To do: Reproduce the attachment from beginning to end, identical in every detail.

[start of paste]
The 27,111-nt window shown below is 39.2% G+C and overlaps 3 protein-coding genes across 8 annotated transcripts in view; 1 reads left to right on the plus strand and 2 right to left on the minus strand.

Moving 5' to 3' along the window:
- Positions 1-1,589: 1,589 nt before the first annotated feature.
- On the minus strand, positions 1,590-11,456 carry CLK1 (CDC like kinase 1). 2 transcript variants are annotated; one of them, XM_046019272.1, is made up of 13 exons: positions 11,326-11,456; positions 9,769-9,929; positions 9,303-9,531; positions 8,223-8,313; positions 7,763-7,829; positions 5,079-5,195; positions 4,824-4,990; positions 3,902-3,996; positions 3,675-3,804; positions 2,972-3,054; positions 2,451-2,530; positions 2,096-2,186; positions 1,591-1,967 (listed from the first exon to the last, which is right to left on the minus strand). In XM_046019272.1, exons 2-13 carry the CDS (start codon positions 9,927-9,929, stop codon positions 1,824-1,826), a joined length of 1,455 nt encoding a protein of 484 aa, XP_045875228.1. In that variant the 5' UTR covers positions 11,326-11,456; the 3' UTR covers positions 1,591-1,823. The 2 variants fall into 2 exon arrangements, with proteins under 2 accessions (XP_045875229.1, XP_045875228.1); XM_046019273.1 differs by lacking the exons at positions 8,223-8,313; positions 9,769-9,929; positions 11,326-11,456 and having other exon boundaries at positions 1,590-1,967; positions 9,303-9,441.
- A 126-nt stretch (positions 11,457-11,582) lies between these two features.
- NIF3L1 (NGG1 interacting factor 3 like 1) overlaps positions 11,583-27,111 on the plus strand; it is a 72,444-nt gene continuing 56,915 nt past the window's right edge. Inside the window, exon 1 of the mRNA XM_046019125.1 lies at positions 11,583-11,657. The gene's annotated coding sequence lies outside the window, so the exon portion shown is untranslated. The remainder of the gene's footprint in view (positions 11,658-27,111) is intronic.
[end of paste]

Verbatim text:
The 27,111-nt window shown below is 39.2% G+C and overlaps 3 protein-coding genes across 8 annotated transcripts in view; 1 reads left to right on the plus strand and 2 right to left on the minus strand.

Moving 5' to 3' along the window:
- Positions 1-1,589: 1,589 nt before the first annotated feature.
- On the minus strand, positions 1,590-11,456 carry CLK1 (CDC like kinase 1). 2 transcript variants are annotated; one of them, XM_046019272.1, is made up of 13 exons: positions 11,326-11,456; positions 9,769-9,929; positions 9,303-9,531; positions 8,223-8,313; positions 7,763-7,829; positions 5,079-5,195; positions 4,824-4,990; positions 3,902-3,996; positions 3,675-3,804; positions 2,972-3,054; positions 2,451-2,530; positions 2,096-2,186; positions 1,591-1,967 (listed from the first exon to the last, which is right to left on the minus strand). In XM_046019272.1, exons 2-13 carry the CDS (start codon positions 9,927-9,929, stop codon positions 1,824-1,826), a joined length of 1,455 nt encoding a protein of 484 aa, XP_045875228.1. In that variant the 5' UTR covers positions 11,326-11,456; the 3' UTR covers positions 1,591-1,823. The 2 variants fall into 2 exon arrangements, with proteins under 2 accessions (XP_045875229.1, XP_045875228.1); XM_046019273.1 differs by lacking the exons at positions 8,223-8,313; positions 9,769-9,929; positions 11,326-11,456 and having other exon boundaries at positions 1,590-1,967; positions 9,303-9,441.
- A 126-nt stretch (positions 11,457-11,582) lies between these two features.
- NIF3L1 (NGG1 interacting factor 3 like 1) overlaps positions 11,583-27,111 on the plus strand; it is a 72,444-nt gene continuing 56,915 nt past the window's right edge. Inside the window, exon 1 of the mRNA XM_046019125.1 lies at positions 11,583-11,657. The gene's annotated coding sequence lies outside the window, so the exon portion shown is untranslated. The remainder of the gene's footprint in view (positions 11,658-27,111) is intronic.